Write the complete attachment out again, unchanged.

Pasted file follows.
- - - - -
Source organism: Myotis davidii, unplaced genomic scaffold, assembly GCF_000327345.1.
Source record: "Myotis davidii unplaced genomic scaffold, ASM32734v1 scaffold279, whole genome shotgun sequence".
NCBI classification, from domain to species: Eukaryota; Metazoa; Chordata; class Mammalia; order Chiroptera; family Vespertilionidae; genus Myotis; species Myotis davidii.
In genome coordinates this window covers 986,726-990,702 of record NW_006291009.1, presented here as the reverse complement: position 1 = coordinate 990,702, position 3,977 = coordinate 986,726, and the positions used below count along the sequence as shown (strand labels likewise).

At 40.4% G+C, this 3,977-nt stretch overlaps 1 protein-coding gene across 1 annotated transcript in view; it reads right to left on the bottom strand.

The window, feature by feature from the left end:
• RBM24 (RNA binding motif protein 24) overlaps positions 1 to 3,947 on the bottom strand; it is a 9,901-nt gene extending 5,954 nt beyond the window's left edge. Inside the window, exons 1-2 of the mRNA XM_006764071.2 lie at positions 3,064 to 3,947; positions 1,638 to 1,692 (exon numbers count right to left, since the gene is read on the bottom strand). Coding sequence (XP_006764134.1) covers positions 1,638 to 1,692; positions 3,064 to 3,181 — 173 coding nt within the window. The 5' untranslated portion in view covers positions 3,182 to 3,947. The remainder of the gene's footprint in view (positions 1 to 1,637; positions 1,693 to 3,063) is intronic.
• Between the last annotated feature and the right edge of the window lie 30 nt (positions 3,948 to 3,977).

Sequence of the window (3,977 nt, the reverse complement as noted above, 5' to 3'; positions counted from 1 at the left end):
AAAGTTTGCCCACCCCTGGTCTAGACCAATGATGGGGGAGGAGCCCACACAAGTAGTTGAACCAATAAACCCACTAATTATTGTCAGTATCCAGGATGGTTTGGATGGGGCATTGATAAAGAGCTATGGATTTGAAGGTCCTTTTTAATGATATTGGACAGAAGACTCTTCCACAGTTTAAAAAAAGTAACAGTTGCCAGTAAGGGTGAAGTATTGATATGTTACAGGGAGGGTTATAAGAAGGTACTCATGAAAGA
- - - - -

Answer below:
Source organism: Myotis davidii, unplaced genomic scaffold, assembly GCF_000327345.1.
Source record: "Myotis davidii unplaced genomic scaffold, ASM32734v1 scaffold279, whole genome shotgun sequence".
NCBI classification, from domain to species: Eukaryota; Metazoa; Chordata; class Mammalia; order Chiroptera; family Vespertilionidae; genus Myotis; species Myotis davidii.
In genome coordinates this window covers 986,726-990,702 of record NW_006291009.1, presented here as the reverse complement: position 1 = coordinate 990,702, position 3,977 = coordinate 986,726, and the positions used below count along the sequence as shown (strand labels likewise).

At 40.4% G+C, this 3,977-nt stretch overlaps 1 protein-coding gene across 1 annotated transcript in view; it reads right to left on the bottom strand.

The window, feature by feature from the left end:
• RBM24 (RNA binding motif protein 24) overlaps positions 1 to 3,947 on the bottom strand; it is a 9,901-nt gene extending 5,954 nt beyond the window's left edge. Inside the window, exons 1-2 of the mRNA XM_006764071.2 lie at positions 3,064 to 3,947; positions 1,638 to 1,692 (exon numbers count right to left, since the gene is read on the bottom strand). Coding sequence (XP_006764134.1) covers positions 1,638 to 1,692; positions 3,064 to 3,181 — 173 coding nt within the window. The 5' untranslated portion in view covers positions 3,182 to 3,947. The remainder of the gene's footprint in view (positions 1 to 1,637; positions 1,693 to 3,063) is intronic.
• Between the last annotated feature and the right edge of the window lie 30 nt (positions 3,948 to 3,977).

Sequence of the window (3,977 nt, the reverse complement as noted above, 5' to 3'; positions counted from 1 at the left end):
AAAGTTTGCCCACCCCTGGTCTAGACCAATGATGGGGGAGGAGCCCACACAAGTAGTTGAACCAATAAACCCACTAATTATTGTCAGTATCCAGGATGGTTTGGATGGGGCATTGATAAAGAGCTATGGATTTGAAGGTCCTTTTTAATGATATTGGACAGAAGACTCTTCCACAGTTTAAAAAAAGTAACAGTTGCCAGTAAGGGTGAAGTATTGATATGTTACAGGGAGGGTTATAAGAAGGTACTCATGAAAGA